L: Each process has exciting aspects. There’s the technical aspect ‒ including circulation, parking, service rooms ‒ and design ‒ such as the layout of each guest room and their bathrooms. We designed the latter to represent little private spas while connecting with the space and balcony, allowing for a fusion amongst the three. Every little thing has more than one functionality. Again, an example is the choice of materials. The glass and ceramic used for the balconies show a changing appearance, depending on the day the light hits the terraces. Everything, from the technical layouts to the more aesthetical designs, reproduces a feeling of perpetual movement as if the building is ready to take sail. If you have great conceptual ideas but don’t make them functional and beautiful, they only remain drawings. That’s what an architect has to do: translate a philosophical, abstract idea into a practical design/project. And that’s where we focused our effort.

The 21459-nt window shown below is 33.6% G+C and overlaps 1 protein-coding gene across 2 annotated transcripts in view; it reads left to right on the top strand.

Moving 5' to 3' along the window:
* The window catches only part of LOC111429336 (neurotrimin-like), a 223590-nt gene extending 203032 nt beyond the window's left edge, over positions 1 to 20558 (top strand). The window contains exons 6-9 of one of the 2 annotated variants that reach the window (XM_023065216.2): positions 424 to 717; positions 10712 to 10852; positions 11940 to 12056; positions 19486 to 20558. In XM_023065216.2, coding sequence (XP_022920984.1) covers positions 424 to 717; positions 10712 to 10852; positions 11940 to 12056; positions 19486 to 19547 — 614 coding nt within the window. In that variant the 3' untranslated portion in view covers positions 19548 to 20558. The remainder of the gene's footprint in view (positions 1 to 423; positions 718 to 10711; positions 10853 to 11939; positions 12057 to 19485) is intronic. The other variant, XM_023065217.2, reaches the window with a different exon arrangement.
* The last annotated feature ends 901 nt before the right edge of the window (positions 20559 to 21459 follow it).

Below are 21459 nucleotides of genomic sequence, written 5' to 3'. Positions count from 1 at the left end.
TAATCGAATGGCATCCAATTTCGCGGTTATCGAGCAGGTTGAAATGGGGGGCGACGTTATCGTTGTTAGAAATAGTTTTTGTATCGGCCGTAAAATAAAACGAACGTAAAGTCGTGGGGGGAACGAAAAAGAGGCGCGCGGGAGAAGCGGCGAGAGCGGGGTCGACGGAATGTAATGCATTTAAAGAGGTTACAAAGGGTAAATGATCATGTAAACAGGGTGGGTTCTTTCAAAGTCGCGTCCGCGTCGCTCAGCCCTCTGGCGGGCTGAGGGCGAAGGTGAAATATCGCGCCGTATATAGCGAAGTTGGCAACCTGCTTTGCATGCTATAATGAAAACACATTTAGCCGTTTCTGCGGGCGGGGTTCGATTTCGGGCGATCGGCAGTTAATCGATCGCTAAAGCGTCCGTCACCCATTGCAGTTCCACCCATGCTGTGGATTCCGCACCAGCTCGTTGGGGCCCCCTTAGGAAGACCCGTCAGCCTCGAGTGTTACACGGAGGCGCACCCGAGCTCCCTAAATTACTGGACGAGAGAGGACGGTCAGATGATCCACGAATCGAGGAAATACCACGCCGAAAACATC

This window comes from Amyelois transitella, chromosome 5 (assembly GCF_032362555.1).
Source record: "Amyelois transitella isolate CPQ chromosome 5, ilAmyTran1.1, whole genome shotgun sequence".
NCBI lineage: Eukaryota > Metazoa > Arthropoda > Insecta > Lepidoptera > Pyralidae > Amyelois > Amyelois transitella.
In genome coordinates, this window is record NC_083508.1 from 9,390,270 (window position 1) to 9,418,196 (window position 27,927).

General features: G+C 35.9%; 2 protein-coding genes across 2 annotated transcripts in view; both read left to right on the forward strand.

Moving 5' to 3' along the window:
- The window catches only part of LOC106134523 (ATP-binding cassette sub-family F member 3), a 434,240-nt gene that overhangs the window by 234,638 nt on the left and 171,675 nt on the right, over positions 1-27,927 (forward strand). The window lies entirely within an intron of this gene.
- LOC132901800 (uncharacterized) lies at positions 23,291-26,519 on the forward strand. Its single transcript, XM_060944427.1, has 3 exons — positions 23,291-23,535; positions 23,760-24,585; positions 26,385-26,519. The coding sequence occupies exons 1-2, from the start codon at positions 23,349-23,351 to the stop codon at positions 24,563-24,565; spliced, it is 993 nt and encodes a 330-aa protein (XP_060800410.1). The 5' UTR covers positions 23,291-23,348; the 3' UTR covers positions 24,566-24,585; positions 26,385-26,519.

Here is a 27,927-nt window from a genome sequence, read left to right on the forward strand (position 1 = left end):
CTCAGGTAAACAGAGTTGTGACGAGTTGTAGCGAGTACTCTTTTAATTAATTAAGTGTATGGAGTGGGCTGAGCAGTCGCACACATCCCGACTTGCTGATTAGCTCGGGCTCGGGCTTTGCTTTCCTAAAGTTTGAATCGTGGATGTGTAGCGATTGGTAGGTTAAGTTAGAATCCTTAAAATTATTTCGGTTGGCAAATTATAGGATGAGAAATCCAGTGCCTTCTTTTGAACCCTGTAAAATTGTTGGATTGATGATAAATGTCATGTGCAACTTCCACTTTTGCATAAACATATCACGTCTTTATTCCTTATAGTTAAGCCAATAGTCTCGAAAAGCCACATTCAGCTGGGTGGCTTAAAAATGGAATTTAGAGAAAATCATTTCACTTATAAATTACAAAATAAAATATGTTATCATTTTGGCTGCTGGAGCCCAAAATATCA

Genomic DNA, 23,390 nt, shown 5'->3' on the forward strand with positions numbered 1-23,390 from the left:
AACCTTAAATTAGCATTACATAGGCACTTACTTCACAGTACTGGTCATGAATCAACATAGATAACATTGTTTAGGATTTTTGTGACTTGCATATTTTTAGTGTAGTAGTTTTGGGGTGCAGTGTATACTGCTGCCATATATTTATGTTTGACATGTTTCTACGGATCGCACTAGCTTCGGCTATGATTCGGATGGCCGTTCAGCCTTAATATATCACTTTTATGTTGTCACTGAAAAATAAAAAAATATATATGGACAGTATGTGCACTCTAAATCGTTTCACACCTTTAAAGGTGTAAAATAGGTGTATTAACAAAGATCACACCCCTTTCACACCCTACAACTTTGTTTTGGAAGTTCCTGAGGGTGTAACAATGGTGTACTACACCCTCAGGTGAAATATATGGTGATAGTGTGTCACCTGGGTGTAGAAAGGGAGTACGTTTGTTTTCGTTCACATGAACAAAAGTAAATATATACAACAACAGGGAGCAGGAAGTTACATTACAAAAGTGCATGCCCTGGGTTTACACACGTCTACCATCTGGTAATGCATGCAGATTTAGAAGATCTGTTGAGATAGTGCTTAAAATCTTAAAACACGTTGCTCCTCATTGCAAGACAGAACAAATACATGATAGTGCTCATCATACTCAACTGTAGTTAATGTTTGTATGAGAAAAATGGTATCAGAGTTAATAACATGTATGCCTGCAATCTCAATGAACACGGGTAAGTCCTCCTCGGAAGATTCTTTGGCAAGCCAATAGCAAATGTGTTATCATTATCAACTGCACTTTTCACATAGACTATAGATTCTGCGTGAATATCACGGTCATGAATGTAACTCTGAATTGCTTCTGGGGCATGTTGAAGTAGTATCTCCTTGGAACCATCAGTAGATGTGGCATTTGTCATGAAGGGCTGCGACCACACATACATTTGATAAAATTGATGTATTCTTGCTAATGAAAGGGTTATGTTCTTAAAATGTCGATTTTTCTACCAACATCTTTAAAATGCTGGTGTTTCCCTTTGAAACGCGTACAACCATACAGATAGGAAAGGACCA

What did you see as the critical issues or considerations when designing this project?
L: When designing any project, we consider creating a deep connection between the technical elements and the local environment, culture, and art. You have to take into consideration each of these aspects. A project you create in Dubai won’t be the same as the one you would make in Northern Europe. When we designed Sanko, for example, we wanted to show both detachment and connection between the outside and the inside of the building. From the outside, it looks like a castle made of rocks, while from the inside, it is a world within itself.
On the other hand, the Gdynia Mixed-Use Development is in a fishermen’s city (Gdynia) in Poland. We wanted to homage the city’s history, using marine architecture, such as the towers that look like sails blowing in the wind and the offices representing the ship’s point, protecting the rest of the building. From the visible to the invisible elements, we wanted to suggest the connection to the city history and give homage to whoever created the city, giving it its identity. It’s the architects’ job to learn how to make the most and build a relationship with the surroundings.